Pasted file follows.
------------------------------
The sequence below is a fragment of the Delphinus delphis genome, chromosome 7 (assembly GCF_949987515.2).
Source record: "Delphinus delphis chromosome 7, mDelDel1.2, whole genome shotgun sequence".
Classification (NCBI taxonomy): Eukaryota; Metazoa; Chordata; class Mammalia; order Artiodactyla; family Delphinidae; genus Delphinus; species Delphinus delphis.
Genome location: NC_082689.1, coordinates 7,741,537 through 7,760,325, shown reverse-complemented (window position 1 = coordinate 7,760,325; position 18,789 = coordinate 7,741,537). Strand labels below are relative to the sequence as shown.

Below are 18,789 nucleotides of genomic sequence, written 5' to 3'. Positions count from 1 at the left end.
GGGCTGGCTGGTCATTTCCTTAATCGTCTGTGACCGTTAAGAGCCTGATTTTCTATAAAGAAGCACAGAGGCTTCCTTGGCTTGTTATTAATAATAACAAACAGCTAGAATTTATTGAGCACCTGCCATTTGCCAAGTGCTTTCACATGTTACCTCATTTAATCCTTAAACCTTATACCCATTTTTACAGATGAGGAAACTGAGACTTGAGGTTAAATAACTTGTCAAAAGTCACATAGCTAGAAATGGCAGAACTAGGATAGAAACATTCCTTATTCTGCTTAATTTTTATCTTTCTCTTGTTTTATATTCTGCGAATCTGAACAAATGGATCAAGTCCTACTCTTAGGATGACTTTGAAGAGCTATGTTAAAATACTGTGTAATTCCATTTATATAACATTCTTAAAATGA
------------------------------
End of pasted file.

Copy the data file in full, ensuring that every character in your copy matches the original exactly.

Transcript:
The sequence below is a fragment of the Delphinus delphis genome, chromosome 7 (assembly GCF_949987515.2).
Source record: "Delphinus delphis chromosome 7, mDelDel1.2, whole genome shotgun sequence".
Classification (NCBI taxonomy): Eukaryota; Metazoa; Chordata; class Mammalia; order Artiodactyla; family Delphinidae; genus Delphinus; species Delphinus delphis.
Genome location: NC_082689.1, coordinates 7,741,537 through 7,760,325, shown reverse-complemented (window position 1 = coordinate 7,760,325; position 18,789 = coordinate 7,741,537). Strand labels below are relative to the sequence as shown.

Below are 18,789 nucleotides of genomic sequence, written 5' to 3'. Positions count from 1 at the left end.
GGGCTGGCTGGTCATTTCCTTAATCGTCTGTGACCGTTAAGAGCCTGATTTTCTATAAAGAAGCACAGAGGCTTCCTTGGCTTGTTATTAATAATAACAAACAGCTAGAATTTATTGAGCACCTGCCATTTGCCAAGTGCTTTCACATGTTACCTCATTTAATCCTTAAACCTTATACCCATTTTTACAGATGAGGAAACTGAGACTTGAGGTTAAATAACTTGTCAAAAGTCACATAGCTAGAAATGGCAGAACTAGGATAGAAACATTCCTTATTCTGCTTAATTTTTATCTTTCTCTTGTTTTATATTCTGCGAATCTGAACAAATGGATCAAGTCCTACTCTTAGGATGACTTTGAAGAGCTATGTTAAAATACTGTGTAATTCCATTTATATAACATTCTTAAAATGA